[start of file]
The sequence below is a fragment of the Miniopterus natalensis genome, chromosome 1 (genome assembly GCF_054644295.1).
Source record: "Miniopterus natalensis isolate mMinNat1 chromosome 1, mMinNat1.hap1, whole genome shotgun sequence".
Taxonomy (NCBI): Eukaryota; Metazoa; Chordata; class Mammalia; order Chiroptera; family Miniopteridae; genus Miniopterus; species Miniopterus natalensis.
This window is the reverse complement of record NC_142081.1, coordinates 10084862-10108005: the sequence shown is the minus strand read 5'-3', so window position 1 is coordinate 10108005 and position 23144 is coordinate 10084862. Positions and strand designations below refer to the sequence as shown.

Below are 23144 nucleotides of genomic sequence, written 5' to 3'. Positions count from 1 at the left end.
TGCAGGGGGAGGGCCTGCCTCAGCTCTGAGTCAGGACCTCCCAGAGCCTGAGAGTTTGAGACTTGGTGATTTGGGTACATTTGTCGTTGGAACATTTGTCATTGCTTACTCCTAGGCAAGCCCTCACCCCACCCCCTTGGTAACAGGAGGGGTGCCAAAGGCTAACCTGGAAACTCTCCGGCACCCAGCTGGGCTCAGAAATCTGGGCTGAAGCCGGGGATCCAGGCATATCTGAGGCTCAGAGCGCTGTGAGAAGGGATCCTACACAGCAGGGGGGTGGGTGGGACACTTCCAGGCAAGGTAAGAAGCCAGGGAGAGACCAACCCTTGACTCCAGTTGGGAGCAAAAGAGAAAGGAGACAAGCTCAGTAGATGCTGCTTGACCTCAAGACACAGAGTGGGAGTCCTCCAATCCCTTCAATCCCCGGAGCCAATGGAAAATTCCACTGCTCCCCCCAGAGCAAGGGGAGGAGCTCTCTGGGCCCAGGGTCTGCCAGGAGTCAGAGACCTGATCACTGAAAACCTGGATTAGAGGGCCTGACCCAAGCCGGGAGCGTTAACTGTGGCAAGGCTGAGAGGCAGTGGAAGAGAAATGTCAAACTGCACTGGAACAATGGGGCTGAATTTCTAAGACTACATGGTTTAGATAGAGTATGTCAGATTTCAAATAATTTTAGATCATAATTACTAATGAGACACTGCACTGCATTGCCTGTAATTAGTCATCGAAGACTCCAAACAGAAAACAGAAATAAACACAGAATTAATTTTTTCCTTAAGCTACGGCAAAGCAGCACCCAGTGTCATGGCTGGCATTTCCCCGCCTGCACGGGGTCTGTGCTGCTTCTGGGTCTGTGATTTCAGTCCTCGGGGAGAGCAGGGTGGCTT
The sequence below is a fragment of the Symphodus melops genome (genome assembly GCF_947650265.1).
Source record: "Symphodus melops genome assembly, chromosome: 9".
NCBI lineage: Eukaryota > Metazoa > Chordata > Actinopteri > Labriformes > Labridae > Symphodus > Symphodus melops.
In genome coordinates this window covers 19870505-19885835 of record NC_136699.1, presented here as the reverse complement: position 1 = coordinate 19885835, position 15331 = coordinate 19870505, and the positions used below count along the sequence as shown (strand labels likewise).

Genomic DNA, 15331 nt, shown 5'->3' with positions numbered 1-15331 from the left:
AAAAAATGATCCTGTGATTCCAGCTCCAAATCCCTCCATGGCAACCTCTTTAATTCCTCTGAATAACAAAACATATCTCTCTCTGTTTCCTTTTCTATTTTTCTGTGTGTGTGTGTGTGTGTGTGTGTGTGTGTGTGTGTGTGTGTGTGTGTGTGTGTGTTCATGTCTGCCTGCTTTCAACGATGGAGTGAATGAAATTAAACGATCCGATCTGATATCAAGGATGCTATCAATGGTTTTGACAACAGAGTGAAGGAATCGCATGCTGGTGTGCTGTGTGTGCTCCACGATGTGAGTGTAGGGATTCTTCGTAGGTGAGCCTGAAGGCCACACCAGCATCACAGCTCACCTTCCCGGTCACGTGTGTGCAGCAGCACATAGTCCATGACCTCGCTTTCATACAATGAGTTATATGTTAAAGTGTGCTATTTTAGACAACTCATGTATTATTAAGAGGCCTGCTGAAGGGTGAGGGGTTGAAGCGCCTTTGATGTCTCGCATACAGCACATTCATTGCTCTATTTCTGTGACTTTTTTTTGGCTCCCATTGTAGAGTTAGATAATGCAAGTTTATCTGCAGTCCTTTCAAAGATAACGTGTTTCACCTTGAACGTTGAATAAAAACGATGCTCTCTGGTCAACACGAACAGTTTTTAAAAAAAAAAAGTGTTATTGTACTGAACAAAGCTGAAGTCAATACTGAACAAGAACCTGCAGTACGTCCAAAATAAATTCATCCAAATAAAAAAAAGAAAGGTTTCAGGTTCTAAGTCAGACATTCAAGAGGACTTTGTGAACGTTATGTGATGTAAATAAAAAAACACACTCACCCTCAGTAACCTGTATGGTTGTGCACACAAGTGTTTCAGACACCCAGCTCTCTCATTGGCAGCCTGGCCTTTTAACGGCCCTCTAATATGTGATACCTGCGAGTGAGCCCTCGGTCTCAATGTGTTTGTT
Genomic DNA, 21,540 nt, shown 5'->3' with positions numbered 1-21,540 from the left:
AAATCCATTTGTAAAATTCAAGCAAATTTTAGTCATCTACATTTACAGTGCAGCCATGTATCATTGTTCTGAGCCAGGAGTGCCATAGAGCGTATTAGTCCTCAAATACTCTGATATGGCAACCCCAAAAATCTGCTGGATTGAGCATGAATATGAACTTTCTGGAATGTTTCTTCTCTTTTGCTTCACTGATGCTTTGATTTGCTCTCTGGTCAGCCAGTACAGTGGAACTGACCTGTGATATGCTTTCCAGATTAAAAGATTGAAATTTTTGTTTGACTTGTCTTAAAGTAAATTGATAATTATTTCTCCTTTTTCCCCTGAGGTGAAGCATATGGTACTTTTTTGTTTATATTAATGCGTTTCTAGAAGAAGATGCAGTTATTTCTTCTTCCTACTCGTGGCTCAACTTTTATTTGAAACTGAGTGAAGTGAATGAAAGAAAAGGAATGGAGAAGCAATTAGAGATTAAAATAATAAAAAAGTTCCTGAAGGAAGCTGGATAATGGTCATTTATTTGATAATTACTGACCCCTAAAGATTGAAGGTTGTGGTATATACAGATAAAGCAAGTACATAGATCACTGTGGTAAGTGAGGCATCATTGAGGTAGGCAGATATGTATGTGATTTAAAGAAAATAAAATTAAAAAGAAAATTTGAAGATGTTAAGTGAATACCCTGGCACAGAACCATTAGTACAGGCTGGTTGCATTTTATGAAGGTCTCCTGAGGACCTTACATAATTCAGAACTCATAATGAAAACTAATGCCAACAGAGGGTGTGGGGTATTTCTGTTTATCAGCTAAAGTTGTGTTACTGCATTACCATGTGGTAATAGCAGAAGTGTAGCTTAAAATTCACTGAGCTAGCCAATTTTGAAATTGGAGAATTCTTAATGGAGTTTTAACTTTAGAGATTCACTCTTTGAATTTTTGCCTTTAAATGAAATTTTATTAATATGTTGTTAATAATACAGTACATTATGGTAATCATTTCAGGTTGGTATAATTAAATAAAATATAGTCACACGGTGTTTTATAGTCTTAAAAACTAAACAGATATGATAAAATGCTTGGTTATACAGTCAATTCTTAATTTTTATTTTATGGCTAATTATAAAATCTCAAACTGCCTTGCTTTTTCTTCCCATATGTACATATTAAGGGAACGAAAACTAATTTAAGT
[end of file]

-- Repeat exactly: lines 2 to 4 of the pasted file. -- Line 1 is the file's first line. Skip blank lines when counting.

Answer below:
Source record: "Miniopterus natalensis isolate mMinNat1 chromosome 1, mMinNat1.hap1, whole genome shotgun sequence".
Taxonomy (NCBI): Eukaryota; Metazoa; Chordata; class Mammalia; order Chiroptera; family Miniopteridae; genus Miniopterus; species Miniopterus natalensis.
This window is the reverse complement of record NC_142081.1, coordinates 10084862-10108005: the sequence shown is the minus strand read 5'-3', so window position 1 is coordinate 10108005 and position 23144 is coordinate 10084862. Positions and strand designations below refer to the sequence as shown.